BRITAIN’S biggest lender to small firms has announced a major review of its lending procedures amid growing concerns over a shortage of finance to small business – a sector seen as vital to economic revival.
Royal Bank of Scotland, which is 81 per cent owned by the taxpayer, announced the move after coming under increasing political pressure to lend more to small firms.
The bank said it had appointed former Bank of England deputy governor Andrew Large and management consultants Oliver Wyman to conduct the review.
It said the study would focus on what steps it could take to support small businesses and Britain's economic recovery while maintaining sound practices.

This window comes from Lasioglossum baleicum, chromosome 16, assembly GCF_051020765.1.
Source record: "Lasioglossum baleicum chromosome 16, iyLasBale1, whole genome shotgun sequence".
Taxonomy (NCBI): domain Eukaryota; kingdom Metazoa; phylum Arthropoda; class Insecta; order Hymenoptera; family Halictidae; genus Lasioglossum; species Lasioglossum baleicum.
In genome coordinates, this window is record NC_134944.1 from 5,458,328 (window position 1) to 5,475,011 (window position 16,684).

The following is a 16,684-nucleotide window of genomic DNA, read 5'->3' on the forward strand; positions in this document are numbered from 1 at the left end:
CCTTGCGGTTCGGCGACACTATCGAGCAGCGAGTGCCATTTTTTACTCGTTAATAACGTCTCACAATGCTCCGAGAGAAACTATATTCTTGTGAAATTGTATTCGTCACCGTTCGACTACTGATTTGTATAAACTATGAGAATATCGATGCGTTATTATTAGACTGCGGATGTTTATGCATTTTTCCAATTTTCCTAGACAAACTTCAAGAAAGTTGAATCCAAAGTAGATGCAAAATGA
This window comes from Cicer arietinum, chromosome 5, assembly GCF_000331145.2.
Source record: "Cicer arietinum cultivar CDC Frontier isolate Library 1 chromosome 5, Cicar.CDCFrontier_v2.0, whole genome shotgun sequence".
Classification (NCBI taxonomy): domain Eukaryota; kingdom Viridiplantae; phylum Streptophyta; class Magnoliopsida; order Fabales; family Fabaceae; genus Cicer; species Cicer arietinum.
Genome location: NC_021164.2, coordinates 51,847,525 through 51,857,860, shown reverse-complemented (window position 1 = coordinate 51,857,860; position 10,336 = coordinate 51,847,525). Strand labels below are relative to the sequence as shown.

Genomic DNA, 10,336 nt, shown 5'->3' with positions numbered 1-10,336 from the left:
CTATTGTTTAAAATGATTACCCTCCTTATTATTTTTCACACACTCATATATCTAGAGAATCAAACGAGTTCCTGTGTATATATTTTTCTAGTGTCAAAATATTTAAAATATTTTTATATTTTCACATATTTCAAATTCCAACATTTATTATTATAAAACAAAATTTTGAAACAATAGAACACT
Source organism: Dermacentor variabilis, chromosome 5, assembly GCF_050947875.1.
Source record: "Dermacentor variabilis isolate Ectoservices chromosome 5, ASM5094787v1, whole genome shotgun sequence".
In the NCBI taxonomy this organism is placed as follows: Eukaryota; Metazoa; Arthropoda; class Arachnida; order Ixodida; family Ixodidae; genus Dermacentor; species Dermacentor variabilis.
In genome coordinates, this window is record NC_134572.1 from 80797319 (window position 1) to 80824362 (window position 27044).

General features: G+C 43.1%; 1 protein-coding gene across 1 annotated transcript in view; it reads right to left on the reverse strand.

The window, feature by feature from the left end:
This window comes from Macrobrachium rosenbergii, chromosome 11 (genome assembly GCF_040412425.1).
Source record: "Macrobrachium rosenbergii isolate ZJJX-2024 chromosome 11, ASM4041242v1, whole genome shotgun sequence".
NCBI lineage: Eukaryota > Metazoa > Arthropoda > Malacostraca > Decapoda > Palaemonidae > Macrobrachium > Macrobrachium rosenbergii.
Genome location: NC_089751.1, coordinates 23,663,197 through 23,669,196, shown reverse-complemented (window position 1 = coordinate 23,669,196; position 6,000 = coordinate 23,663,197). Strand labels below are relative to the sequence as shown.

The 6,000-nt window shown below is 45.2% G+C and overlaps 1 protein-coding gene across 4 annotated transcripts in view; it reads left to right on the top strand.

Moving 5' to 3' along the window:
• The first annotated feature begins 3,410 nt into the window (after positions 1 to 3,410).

Britain's government and central bank are concerned that poor access to finance for smaller firms may thwart a sustainable recovery from the country's worst slump in decades.
Business lending has fallen despite the government's flagship Funding for Lending scheme, which gives banks cheap funding to encourage them to offer credit.
Banks say they must balance demand to lend against the need to avoid the kind of reckless lending which resulted in Britain having to pump a combined 66 billion pounds into RBS and Lloyds during the 2008 financial crisis.
Lending to smaller firms dropped by 452 million pounds in May and deputy governor of the Bank of England, Andrew Bailey, told MPs the desire of British banks to offer credit was still in question.